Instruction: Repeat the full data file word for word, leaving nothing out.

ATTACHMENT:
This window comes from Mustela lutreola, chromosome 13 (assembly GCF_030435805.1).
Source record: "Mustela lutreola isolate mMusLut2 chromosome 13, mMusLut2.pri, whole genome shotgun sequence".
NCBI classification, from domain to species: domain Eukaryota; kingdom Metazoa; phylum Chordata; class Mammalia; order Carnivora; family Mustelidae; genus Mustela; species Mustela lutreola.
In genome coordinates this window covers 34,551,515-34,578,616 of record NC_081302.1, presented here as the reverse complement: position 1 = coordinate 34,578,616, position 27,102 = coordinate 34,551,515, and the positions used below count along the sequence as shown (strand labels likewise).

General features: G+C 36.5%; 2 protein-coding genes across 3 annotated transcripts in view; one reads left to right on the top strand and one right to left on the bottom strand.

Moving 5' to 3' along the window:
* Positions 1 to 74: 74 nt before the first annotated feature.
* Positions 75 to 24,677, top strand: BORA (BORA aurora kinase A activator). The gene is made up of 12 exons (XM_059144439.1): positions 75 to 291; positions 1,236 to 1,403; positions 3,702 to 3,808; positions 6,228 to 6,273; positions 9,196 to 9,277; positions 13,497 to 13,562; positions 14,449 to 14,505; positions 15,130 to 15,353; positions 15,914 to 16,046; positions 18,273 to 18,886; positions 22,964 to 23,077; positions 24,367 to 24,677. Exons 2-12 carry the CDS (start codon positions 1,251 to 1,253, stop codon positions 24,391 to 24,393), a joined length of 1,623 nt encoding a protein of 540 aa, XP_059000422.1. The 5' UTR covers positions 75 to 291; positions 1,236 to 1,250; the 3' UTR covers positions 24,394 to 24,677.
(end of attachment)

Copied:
This window comes from Mustela lutreola, chromosome 13 (assembly GCF_030435805.1).
Source record: "Mustela lutreola isolate mMusLut2 chromosome 13, mMusLut2.pri, whole genome shotgun sequence".
NCBI classification, from domain to species: domain Eukaryota; kingdom Metazoa; phylum Chordata; class Mammalia; order Carnivora; family Mustelidae; genus Mustela; species Mustela lutreola.
In genome coordinates this window covers 34,551,515-34,578,616 of record NC_081302.1, presented here as the reverse complement: position 1 = coordinate 34,578,616, position 27,102 = coordinate 34,551,515, and the positions used below count along the sequence as shown (strand labels likewise).

General features: G+C 36.5%; 2 protein-coding genes across 3 annotated transcripts in view; one reads left to right on the top strand and one right to left on the bottom strand.

Moving 5' to 3' along the window:
* Positions 1 to 74: 74 nt before the first annotated feature.
* Positions 75 to 24,677, top strand: BORA (BORA aurora kinase A activator). The gene is made up of 12 exons (XM_059144439.1): positions 75 to 291; positions 1,236 to 1,403; positions 3,702 to 3,808; positions 6,228 to 6,273; positions 9,196 to 9,277; positions 13,497 to 13,562; positions 14,449 to 14,505; positions 15,130 to 15,353; positions 15,914 to 16,046; positions 18,273 to 18,886; positions 22,964 to 23,077; positions 24,367 to 24,677. Exons 2-12 carry the CDS (start codon positions 1,251 to 1,253, stop codon positions 24,391 to 24,393), a joined length of 1,623 nt encoding a protein of 540 aa, XP_059000422.1. The 5' UTR covers positions 75 to 291; positions 1,236 to 1,250; the 3' UTR covers positions 24,394 to 24,677.